Preview the NEW


Bruce Goldman
From the Print Edition:
Richard Branson, Sept/Oct 2007

I'm loping along, my feet lightly skimming the ground, the endorphins starting to kick in. The staccato trumpet blasts of "Going the Distance" from the Rocky soundtrack pulsate through the gleaming blue iPod nano, propelling me and my Nike Air Zoom Moires through my morning workout. I click the center button, and a pleasant female voice informs me I've just passed the 10-mile mark and am cruising along at an 8:17-a-mile pace. I flick to my programmed "PowerSong" for extra motivation and pick up the pace. By the end of the workout, the voice of Lance Armstrong is telling me I've just completed my longest run ever.

The Nike+iPod digital musical running experience is a collaborative product of leaders in their respective fields that will spice up anyone's running life and, for the serious recreational athlete, provide a convenient way to chart mileage, calories burned and other workout data.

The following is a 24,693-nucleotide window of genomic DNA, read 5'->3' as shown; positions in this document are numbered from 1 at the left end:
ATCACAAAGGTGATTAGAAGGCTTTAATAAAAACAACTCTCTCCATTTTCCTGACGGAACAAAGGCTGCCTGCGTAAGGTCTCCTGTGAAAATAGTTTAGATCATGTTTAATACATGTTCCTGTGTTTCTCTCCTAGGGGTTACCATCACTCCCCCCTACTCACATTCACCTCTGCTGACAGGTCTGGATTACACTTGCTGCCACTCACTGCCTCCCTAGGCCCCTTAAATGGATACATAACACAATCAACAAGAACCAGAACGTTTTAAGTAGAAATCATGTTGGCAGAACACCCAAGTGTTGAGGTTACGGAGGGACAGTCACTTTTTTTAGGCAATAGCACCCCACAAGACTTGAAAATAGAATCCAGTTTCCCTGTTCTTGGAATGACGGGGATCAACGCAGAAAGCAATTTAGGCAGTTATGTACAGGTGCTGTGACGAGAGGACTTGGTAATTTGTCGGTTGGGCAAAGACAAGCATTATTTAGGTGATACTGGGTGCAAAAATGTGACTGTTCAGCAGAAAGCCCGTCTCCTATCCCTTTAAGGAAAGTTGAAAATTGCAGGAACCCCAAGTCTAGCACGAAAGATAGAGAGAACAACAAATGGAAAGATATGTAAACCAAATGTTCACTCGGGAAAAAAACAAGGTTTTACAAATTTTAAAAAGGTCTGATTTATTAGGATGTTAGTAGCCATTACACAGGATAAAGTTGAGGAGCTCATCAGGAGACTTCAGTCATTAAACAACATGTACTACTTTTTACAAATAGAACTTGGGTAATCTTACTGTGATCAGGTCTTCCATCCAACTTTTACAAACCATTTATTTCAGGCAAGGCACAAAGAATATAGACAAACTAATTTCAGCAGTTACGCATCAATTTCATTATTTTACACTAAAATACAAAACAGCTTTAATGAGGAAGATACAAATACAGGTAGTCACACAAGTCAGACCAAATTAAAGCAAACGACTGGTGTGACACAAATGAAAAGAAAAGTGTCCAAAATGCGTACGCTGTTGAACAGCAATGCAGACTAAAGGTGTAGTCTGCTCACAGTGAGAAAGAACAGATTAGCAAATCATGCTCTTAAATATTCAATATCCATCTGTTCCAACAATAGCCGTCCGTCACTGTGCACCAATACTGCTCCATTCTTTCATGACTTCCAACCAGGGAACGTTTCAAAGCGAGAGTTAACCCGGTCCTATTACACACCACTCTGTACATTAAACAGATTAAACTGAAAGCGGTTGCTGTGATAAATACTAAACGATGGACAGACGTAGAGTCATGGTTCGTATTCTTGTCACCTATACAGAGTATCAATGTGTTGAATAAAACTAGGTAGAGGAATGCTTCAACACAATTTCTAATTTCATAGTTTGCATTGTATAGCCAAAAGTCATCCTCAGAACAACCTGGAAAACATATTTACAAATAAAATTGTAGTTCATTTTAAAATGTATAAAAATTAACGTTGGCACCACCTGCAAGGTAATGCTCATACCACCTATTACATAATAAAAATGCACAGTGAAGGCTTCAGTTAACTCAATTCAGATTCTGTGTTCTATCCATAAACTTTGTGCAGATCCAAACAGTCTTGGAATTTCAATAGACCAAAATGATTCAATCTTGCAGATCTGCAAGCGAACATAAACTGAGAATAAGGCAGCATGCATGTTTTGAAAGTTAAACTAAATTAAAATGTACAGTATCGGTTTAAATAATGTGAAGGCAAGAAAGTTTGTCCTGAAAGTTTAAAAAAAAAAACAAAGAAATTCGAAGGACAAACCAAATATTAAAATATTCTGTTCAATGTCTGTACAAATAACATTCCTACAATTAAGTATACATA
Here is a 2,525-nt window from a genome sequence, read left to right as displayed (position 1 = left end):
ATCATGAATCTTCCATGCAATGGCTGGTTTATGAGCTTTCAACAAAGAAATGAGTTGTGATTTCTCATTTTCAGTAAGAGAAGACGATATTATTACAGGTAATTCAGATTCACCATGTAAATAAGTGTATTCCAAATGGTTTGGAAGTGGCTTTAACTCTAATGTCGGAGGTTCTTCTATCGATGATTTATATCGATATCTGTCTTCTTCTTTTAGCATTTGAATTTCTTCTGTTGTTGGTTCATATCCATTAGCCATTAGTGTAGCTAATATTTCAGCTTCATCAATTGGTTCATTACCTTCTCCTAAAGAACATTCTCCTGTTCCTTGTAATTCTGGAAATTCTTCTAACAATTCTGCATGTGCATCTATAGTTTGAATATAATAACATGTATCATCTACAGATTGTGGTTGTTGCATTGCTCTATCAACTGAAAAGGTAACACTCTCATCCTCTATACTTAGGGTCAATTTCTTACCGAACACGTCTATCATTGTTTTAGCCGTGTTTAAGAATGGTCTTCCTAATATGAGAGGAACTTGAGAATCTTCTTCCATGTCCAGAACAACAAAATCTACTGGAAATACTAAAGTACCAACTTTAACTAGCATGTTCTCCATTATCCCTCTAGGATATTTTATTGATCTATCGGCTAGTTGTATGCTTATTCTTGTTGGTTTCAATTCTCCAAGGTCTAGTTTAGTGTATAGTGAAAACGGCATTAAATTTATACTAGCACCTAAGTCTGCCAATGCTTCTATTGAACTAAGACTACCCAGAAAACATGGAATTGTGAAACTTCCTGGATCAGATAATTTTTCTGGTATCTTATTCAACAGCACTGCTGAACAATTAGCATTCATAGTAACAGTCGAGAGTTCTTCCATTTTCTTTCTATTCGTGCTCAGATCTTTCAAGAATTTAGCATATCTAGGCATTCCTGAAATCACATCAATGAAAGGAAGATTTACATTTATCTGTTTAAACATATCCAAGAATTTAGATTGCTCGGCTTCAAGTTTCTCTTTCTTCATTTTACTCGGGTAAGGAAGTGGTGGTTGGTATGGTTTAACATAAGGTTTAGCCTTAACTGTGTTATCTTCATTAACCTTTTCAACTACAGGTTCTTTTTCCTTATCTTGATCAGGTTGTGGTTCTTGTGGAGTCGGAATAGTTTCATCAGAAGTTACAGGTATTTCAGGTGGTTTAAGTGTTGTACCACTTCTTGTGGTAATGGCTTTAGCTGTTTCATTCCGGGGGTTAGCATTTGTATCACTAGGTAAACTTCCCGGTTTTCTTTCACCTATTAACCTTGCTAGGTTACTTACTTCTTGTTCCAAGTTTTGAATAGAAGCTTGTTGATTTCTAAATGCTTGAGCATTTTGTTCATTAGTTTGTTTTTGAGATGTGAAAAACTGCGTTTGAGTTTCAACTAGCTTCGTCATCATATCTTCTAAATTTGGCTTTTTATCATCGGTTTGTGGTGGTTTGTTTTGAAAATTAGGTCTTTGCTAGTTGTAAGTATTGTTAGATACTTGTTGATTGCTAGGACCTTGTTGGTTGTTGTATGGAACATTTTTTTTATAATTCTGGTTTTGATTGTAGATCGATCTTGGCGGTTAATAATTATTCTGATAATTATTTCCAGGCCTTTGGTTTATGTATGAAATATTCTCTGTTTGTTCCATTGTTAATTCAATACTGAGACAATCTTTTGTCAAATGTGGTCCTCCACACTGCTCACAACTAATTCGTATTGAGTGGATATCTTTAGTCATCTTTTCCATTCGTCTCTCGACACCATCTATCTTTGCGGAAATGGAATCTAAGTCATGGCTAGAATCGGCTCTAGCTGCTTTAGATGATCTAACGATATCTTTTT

You transfer the stats from your feet to your head with the Nike+iPod Sport Kit ($29.99), a wireless system consisting of a sensor that fits in a pocket under the left insole of your Nike+ footwear, and a receiver that attaches to the iPod. Choose one of four workouts (basic, time, distance, calorie burning), select the music you want to groove to, and head out the door. Distance, time and pace information flows onto the screen of the iPod, which can be strapped to your arm (admittedly not the easiest place to read from, but the visually challenged can always choose audio feedback).

The online iTunes store provides specialized workout tracks from the Nike Sport Music site. Coaching mixes, with voiceovers from such running legends as New York City and Boston Marathon winner Alberto Salazar, will pump you up along the route.

Once you've finished your workout, you can send the data by Internet to Easy-to-read graphs help you follow your progress as you churn out the miles.

Because runners tend to be fairly selective about the type of running shoes they wear, Nike offers a variety of models with the built-in sensor pocket. And a range of Nike+ apparel, from short-, long- and sleeveless shirts to jackets and shorts, comes equipped with specially designed pockets that provide an alternative to the armband. Not to be outdone, Apple offers the iPod nano in 2-, 4- and 8-gigabyte versions (with up to 2,000 songs and 24-hour playback), in five different colors.


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